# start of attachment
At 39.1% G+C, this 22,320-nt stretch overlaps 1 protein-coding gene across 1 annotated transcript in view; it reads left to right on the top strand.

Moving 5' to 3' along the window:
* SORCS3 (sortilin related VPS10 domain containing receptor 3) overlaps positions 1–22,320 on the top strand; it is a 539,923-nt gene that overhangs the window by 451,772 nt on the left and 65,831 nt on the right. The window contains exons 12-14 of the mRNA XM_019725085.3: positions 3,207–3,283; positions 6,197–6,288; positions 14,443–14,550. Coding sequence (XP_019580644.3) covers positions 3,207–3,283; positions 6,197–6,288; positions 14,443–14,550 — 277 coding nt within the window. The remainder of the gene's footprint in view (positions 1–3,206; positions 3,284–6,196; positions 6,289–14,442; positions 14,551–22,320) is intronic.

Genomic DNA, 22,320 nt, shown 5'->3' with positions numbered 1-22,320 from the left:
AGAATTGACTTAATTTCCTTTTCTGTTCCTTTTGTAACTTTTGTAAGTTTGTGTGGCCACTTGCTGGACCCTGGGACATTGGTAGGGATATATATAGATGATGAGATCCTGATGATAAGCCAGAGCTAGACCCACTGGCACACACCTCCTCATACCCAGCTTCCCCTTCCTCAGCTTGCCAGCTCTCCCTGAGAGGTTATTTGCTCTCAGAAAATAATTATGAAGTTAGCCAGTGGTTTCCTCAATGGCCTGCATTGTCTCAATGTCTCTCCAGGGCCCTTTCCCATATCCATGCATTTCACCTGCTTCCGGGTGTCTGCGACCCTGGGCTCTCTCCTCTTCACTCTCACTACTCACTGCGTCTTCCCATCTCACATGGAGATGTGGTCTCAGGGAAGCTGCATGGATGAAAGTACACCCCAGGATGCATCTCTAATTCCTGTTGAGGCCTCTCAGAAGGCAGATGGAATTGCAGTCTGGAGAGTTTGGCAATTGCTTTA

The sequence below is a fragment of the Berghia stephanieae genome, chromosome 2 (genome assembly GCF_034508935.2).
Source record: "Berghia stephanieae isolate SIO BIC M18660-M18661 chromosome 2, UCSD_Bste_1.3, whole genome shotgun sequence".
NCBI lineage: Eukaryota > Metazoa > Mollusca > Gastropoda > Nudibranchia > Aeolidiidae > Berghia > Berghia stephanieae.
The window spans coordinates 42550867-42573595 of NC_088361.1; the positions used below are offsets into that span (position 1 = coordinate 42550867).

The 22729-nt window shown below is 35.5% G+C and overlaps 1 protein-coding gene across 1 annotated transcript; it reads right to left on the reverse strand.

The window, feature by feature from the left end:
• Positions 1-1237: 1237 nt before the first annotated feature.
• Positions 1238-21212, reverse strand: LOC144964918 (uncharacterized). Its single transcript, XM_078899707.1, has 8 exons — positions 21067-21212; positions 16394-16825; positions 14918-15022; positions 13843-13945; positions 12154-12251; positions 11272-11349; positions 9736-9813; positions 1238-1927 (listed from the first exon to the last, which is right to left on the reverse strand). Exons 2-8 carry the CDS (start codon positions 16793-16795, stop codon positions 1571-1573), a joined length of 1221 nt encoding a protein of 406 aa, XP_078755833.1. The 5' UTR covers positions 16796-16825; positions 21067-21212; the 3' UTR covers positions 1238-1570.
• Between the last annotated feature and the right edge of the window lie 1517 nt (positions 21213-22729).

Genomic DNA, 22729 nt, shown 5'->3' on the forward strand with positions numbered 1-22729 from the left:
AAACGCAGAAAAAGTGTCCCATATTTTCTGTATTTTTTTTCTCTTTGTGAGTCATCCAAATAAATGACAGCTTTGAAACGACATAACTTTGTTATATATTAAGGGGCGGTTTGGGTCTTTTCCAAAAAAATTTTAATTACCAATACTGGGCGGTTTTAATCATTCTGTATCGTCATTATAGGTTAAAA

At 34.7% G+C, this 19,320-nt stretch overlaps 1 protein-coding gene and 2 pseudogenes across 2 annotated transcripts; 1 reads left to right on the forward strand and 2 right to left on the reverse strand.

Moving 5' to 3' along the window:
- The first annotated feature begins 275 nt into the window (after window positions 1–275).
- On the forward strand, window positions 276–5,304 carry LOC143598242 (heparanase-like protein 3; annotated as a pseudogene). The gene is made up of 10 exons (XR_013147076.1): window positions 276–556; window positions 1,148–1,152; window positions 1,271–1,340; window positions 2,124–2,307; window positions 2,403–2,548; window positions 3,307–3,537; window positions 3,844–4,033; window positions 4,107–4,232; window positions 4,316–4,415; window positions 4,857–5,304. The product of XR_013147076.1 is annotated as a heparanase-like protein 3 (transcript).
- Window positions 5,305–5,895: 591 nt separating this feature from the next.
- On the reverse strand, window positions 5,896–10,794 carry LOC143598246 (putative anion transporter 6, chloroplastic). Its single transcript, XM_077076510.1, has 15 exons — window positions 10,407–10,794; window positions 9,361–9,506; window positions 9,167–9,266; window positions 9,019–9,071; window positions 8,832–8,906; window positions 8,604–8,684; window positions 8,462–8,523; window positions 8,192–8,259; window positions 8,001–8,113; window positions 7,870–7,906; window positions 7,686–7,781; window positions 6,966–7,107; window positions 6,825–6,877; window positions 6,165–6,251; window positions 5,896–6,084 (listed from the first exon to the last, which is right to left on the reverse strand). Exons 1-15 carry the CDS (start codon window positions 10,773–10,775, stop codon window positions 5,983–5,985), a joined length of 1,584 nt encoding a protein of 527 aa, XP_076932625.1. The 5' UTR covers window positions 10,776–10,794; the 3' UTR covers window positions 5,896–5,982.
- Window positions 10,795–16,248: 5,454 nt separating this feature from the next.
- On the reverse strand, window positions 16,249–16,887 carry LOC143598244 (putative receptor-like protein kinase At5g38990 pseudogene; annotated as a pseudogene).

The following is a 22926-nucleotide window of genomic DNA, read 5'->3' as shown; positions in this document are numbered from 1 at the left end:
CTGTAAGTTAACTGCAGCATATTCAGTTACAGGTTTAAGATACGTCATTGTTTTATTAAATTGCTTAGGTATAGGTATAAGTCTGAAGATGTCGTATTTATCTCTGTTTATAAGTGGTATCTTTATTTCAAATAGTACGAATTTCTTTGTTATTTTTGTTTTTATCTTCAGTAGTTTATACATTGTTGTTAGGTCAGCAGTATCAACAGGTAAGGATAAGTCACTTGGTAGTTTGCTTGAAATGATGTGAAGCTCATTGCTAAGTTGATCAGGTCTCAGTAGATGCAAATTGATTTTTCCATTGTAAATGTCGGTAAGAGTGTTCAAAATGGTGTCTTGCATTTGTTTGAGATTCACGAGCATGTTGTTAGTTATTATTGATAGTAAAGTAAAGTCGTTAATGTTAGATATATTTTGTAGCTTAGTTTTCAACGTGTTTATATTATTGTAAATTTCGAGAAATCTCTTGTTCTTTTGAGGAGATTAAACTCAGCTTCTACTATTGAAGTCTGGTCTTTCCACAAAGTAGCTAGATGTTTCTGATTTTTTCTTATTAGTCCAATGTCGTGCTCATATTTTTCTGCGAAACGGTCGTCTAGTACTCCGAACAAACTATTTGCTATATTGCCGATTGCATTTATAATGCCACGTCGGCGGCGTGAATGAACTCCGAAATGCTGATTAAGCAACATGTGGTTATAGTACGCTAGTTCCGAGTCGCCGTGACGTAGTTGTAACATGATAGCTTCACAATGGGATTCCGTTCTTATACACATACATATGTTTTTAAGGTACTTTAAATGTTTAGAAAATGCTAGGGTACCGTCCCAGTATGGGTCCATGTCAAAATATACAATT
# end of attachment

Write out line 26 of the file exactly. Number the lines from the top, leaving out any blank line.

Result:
CTGTAAGTTAACTGCAGCATATTCAGTTACAGGTTTAAGATACGTCATTGTTTTATTAAATTGCTTAGGTATAGGTATAAGTCTGAAGATGTCGTATTTATCTCTGTTTATAAGTGGTATCTTTATTTCAAATAGTACGAATTTCTTTGTTATTTTTGTTTTTATCTTCAGTAGTTTATACATTGTTGTTAGGTCAGCAGTATCAACAGGTAAGGATAAGTCACTTGGTAGTTTGCTTGAAATGATGTGAAGCTCATTGCTAAGTTGATCAGGTCTCAGTAGATGCAAATTGATTTTTCCATTGTAAATGTCGGTAAGAGTGTTCAAAATGGTGTCTTGCATTTGTTTGAGATTCACGAGCATGTTGTTAGTTATTATTGATAGTAAAGTAAAGTCGTTAATGTTAGATATATTTTGTAGCTTAGTTTTCAACGTGTTTATATTATTGTAAATTTCGAGAAATCTCTTGTTCTTTTGAGGAGATTAAACTCAGCTTCTACTATTGAAGTCTGGTCTTTCCACAAAGTAGCTAGATGTTTCTGATTTTTTCTTATTAGTCCAATGTCGTGCTCATATTTTTCTGCGAAACGGTCGTCTAGTACTCCGAACAAACTATTTGCTATATTGCCGATTGCATTTATAATGCCACGTCGGCGGCGTGAATGAACTCCGAAATGCTGATTAAGCAACATGTGGTTATAGTACGCTAGTTCCGAGTCGCCGTGACGTAGTTGTAACATGATAGCTTCACAATGGGATTCCGTTCTTATACACATACATATGTTTTTAAGGTACTTTAAATGTTTAGAAAATGCTAGGGTACCGTCCCAGTATGGGTCCATGTCAAAATATACAATT